Why This is The Healthiest Protein Source for Type 2 Diabetes

May 16, 2020

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Written by Gianina Padula. Medically reviewed by Diana Licalzi, MS, RD, CDE

When you think about protein, what comes to mind? For most, it may be something they consume only to build muscle; for others, perhaps something to keep them full. But, did you know that the source of protein may have more of an impact on your health than you think? Specifically, choosing plant proteins over animal proteins makes a drastic difference. Replacing meats with plant-based sources of protein correlates with better heart health, better management of cholesterol and body weight, and a lower overall occurrence of chronic disease -- even when fully adjusting for other lifestyle factors [1,4].


Protein Sources Provide Different Types of Fat

According to a 2017 review by the Physicians Committee of 49 studies observing vegan diets vs. omnivorous diets and their effect on plasma lipids (cholesterol), it has been shown that plant-based diets significantly lowered total cholesterol levels compared to diets including meat [9].

Animal proteins, especially red meats, contain a significant amount of saturated fat and cholesterol. Although new research has suggested the amount of cholesterol in food does not directly correlate with the cholesterol levels in one’s body, these levels are immensely impacted by the dietary consumption of saturated fats and trans fats [7].

There are two types of cholesterol in our bodies: high-density lipoprotein (HDL) and low-density lipoprotein (LDL). HDL is considered to be our body’s “good” cholesterol, while LDL is considered our “bad” cholesterol. The overconsumption of saturated fats can lead to elevated LDL levels [7].

On the other hand, plant proteins are low in saturated fats, completely void of cholesterol, and yet high in fiber; these characteristics all work to lower LDL levels [3]. Since our body produces all of the cholesterol it needs, there is no reason to be consuming excess cholesterol or saturated fat in one’s diet.

Plant vs Animal Protein

How Protein and Fiber Impact Type 2 Diabetes

Plant-based diets may both prevent and reverse type 2 diabetes. A 2018 study assessing the risk of pre- and type 2 diabetes found that plant proteins lowered insulin resistance [2]. High-saturated fat foods, on the contrary, such as animal protein, are associated with higher insulin resistance [8]. High insulin resistance has a direct correlation with type 2 diabetes risk, so it is important for prediabetics and those living with type 2 diabetes to steer clear of foods that lower insulin sensitivity.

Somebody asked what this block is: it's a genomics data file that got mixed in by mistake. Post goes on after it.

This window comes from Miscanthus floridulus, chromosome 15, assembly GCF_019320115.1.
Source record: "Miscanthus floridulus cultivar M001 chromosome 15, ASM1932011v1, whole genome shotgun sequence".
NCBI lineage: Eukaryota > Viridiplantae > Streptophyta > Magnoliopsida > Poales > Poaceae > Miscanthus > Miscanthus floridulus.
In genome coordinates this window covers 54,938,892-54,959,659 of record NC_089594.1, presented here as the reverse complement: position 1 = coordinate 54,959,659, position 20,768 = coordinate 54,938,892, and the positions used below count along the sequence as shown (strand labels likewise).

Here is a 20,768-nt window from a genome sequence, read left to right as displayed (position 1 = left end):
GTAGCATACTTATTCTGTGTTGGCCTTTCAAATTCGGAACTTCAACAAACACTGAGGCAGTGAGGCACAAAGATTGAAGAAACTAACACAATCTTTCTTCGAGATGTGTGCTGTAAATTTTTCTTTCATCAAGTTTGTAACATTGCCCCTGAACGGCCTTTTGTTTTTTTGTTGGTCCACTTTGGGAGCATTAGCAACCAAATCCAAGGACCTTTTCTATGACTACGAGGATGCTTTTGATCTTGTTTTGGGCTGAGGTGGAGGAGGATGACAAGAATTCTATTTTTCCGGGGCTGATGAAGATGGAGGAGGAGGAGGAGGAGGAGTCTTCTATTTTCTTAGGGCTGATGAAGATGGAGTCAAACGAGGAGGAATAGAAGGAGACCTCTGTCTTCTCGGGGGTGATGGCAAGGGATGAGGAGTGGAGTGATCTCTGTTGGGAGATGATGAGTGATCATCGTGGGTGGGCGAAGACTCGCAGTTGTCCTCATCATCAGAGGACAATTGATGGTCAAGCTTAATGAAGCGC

As mentioned above, diets high in fiber come with their own benefits. Specific to diabetes, soluble fiber helps to slow the absorption of sugar, which leads to better blood sugar control [3]. Additionally, high-fiber foods are associated with reduced blood pressure and inflammation [3].

Glucose and Insulin Graphs

In a study examining the impacts of a high fiber diet vs. a moderate fiber diet in patients with type 2 diabetes, it was found that the high fiber diet resulted in better control of glucose and insulin spikes (shown above) [10]. Participants on the high-fiber diet also showed a significantly lower total cholesterol and triglyceride concentration than their counterparts [10]. 

Protein Dense Plant-Based

Do Plant Proteins Need to be Combined?

Switching to a plant-based diet raises many questions. Some of these include whether foods need to be combined in order to make a “complete protein”, and how to navigate the preparation of new protein sources. 

Do I need to focus on combining foods to get enough protein?

A food source is considered a complete protein when it contains an adequate amount of all nine essential amino acids: histidine, isoleucine, leucine, lysine, methionine, phenylalanine, threonine, tryptophan, and valine [6]. Essential amino acids must be consumed via our diets because our bodies cannot produce them. It used to be believed that plant-based proteins needed to be paired with a grain in order to be considered a complete protein. This was because plants were thought to be lacking in one or more essential amino acids, and the amino acids in grains would provide those that were missing. 

 This myth has since been debunked. In his video titled “The Protein Combining Myth,” Dr. Michael Greger shows that this antiquated belief originated from an article with no scientific evidence behind it [5]. In fact, it was largely spread in a 1975 issue of Vogue [5]. Despite the claim being refuted decades ago, it continued to be included in medicinal studies, including publications by the American Heart Association [5].

This led to a widespread misunderstanding and judgment of plant-based diets. This myth is invalid because, in actuality, plants contain all nine essential amino acids. Additionally, our bodies contain pools of amino acids that we are able to pull from to supplement those in our foods. The essential amino acids in meat originate from plants that are consumed by these animals [5]. We can therefore consume the same amounts of amino acids that meat offers through a plant-based diet alone. 


Food prep: Where do I start? 

When it comes to learning about the preparation of plant-based proteins, these ingredients can be more versatile than you think. Beans, quinoa, tofu, nuts, and seeds are just a handful of options available. You can use them in an array of ethnic dishes, fit them into any meal of the day, and combine them with spices and herbs to enhance the flavors. If you are looking for plant-based meal planning tips and recipe ideas, grab our free 7-day meal plan below! 













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